MCFL Student Profile: 2016 Oratory Contest Winner Isabelle Germino

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The following article originally appeared in the Fall 2017 issue of the MCFL News magazine, a perk of membership mailed out quarterly to all members.

How did your growing up affect your pro-life formation?

I'm originally from Norwood, the oldest of four siblings. Being raised as a devout Catholic with a core group of family and friends, the notion of community was ingrained in me at a young age. In sixth grade, I read an article on sex-selection abortion in China. My understanding grew of what was going on. The roots took. The idea that everybody has a right to life isn't just what I believe. It's a part of who I am.

You talked about school pro-life clubs to the students at the Summer Academy

I had attended the March for Life in Washington, D.C. with my aunt. Then, in my sophomore year at Bishop Feehan High School in Attleboro, I started attending our pro-life club. I became co-president my senior year. Our club would pray and witness at the abortion facility Four Women. We raised money for Abundant Hope, a pregnancy resource center. We had a full bus going to the March for Life. The club laid the foundation for me to understand how to speak to members of my generation who don’t share the same perspective. I learned how to speak respectfully and logically and to be prepared with pro-woman, compassionate answers.

What was the Oratory Contest experience like?

I choose the topic of the slippery slope between doctor-prescribed suicide and euthanasia because I wanted to have a topic different from abortion. MCFL’s Dr. Mildred Fay Jefferson Oratory Contest is for juniors and seniors, though it’s good practice for younger students. You can choose topics on a variety of life issues. My research included the use of reliable internet sources. I had to comb through articles and read the studies cited.

Going to compete at finals at the National Right to Life Committee (NRLC) Convention was awesome. I had so much fun meeting contestants from all over the country. I was amazed at how everyone was so well prepared and professional.

I was fine until two minutes before my speech and then I was shaking and sweating. I stumbled a little bit. It's about pushing through the nervousness. You get past that hurdle, and then you know you've done it once and you can do it again. You become a good public speaker by pushing through that wall, keeping calm, and focusing on what you have to do.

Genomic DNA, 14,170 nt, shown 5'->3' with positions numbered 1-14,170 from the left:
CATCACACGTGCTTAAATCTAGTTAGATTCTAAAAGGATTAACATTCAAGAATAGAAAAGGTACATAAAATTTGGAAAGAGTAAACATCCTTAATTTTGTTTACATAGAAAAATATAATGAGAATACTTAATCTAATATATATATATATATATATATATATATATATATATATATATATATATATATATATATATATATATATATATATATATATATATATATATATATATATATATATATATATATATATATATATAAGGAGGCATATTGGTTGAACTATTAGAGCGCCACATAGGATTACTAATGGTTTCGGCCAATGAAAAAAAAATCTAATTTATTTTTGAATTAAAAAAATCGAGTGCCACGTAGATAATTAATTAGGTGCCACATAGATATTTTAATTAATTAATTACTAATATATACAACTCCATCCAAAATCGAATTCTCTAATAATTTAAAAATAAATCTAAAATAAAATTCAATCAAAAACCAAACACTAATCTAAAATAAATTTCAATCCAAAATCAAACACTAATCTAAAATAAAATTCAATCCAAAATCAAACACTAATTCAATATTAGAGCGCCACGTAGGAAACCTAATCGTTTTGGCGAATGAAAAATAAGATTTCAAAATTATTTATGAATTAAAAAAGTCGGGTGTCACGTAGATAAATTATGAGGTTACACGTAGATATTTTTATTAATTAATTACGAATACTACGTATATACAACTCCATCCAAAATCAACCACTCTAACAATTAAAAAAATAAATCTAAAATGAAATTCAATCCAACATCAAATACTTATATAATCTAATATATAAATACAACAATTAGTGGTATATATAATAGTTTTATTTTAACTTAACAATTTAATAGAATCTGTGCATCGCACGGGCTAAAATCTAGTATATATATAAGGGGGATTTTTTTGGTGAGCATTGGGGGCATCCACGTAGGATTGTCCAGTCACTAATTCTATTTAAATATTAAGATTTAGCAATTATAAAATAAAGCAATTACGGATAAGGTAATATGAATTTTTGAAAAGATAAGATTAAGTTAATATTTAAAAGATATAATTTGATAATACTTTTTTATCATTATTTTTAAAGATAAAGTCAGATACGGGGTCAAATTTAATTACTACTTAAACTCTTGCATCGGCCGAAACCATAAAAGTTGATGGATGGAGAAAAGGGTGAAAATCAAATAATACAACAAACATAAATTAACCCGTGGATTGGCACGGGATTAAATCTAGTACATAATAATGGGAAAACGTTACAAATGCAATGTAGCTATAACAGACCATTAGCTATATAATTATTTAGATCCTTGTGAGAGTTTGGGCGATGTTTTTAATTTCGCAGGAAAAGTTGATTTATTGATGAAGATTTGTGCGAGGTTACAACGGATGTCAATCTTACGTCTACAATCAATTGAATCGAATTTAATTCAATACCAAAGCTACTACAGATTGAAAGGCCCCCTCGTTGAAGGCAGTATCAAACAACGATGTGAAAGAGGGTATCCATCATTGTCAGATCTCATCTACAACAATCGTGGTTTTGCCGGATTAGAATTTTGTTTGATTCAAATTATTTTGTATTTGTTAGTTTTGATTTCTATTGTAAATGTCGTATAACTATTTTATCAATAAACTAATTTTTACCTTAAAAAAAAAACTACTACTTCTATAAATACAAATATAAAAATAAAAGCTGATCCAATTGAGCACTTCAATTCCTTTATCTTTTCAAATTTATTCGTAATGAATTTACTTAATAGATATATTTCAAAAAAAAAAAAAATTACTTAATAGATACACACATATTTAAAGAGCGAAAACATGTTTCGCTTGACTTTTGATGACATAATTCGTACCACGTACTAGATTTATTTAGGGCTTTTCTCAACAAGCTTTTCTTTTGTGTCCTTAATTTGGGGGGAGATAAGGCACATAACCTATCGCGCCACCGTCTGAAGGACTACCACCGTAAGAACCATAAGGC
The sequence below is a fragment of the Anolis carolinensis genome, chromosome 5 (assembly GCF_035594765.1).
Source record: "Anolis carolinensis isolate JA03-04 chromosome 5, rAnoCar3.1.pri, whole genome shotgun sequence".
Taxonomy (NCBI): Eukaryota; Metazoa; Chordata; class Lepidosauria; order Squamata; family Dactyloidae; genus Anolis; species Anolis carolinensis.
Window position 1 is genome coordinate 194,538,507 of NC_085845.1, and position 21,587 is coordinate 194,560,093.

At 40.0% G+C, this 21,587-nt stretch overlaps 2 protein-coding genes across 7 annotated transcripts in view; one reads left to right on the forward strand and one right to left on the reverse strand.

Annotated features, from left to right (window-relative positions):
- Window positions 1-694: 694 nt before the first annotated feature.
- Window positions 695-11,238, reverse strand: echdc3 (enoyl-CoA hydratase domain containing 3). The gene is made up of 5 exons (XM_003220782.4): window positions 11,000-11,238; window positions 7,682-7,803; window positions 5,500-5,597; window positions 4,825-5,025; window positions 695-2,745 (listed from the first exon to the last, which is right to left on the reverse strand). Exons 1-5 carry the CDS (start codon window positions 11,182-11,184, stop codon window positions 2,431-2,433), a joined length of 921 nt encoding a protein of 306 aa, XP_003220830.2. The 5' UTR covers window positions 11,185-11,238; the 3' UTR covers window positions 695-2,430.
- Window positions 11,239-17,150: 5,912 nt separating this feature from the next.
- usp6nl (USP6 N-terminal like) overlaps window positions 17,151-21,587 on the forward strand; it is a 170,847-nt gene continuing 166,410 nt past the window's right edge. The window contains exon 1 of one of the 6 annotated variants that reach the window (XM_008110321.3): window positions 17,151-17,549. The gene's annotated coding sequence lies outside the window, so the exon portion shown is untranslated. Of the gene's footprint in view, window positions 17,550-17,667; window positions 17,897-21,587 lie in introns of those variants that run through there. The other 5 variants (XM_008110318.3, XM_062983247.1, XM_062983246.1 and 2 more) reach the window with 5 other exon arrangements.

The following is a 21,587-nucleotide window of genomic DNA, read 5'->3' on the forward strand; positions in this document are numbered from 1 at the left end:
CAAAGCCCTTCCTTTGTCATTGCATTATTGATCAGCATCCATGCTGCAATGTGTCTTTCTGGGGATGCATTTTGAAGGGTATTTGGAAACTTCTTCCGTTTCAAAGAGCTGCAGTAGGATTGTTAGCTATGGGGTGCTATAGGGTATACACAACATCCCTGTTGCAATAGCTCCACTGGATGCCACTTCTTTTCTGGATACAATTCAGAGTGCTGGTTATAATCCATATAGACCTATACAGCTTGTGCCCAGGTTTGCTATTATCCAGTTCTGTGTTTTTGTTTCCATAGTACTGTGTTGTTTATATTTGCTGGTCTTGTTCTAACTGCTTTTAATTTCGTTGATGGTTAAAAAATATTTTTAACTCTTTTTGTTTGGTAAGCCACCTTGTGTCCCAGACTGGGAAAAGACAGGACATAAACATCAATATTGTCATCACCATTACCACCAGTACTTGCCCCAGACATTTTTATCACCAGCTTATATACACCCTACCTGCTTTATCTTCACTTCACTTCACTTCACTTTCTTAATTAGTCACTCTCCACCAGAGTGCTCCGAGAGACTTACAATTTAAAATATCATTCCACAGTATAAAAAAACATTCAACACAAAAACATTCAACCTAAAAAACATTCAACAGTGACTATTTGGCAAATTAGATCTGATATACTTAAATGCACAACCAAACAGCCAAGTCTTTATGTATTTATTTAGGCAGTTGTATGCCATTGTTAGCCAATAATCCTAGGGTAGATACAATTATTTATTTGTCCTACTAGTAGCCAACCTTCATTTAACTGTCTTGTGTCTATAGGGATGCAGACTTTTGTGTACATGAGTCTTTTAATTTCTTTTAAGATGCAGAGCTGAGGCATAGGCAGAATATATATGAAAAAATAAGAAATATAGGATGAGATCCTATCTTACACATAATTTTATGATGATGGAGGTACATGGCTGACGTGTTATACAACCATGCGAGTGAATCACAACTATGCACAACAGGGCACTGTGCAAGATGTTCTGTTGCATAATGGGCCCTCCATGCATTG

How did MCFL's involvement in the Oratory Contest help you?

I heard about the contest through a friend at Bishop Feehan who thought I would be interested. My first year, MCFL let me practice as a sophomore. Being the contest winner and going to Washington was a wonderful experience. Anne Fox was fantastic and took care of all the details.

I’m so grateful to have had a chance to participate at Nationals, where you know all the contestants believe the same things. It’s heartwarming to know normal people are in the fight with you.

You have a pro-life club at college

I’m currently a communications major at High Point University in North Carolina. My school has a very small pro-life club. The problem with this issue for young adults is that people get fired up about it one way or the other. You turn people away at this level if you get seen as confrontational. You have to approach it in a gentle, yet persistent, manner and be able to frame the issue in a way that is most receptive to your audience. We use science and reason to show that abortion and assisted suicide are wrong.

Just recently, a girl emailed the former president of the club. She was pregnant and wanted to come back to school, but didn't know if she had the resources. That was awesome because it coincided with our club’s petition drive asking our school to provide resources for mothers and fathers on campus. When she reached out to us, it was a validation of the work that we do – even if we think it's not working, or think no one is listening, or that you're not doing anything – there are people who are listening and seeing what you are doing. Even if people don't reach out right away or never reach out, you’ve got that idea that there’s another option besides abortion planted in their minds. It may be because they saw you with your feet pin, or at a bake sale. People hear a positive message that you can attend school and have a child, especially when everyone else is telling them they can't do it. This is an awesome affirmation of that the value of standing up for life, to get the feedback that the work we are doing is invaluable.

What is your dream job?

I’ve honed my skills with another public-speaking class in college. I’m in my second year at college, though I plan to graduate in three years instead of four. My future career or ideal job is to create documentaries on social issues involving the prison system, the educational system, and life issues, such as abortion and euthanasia.

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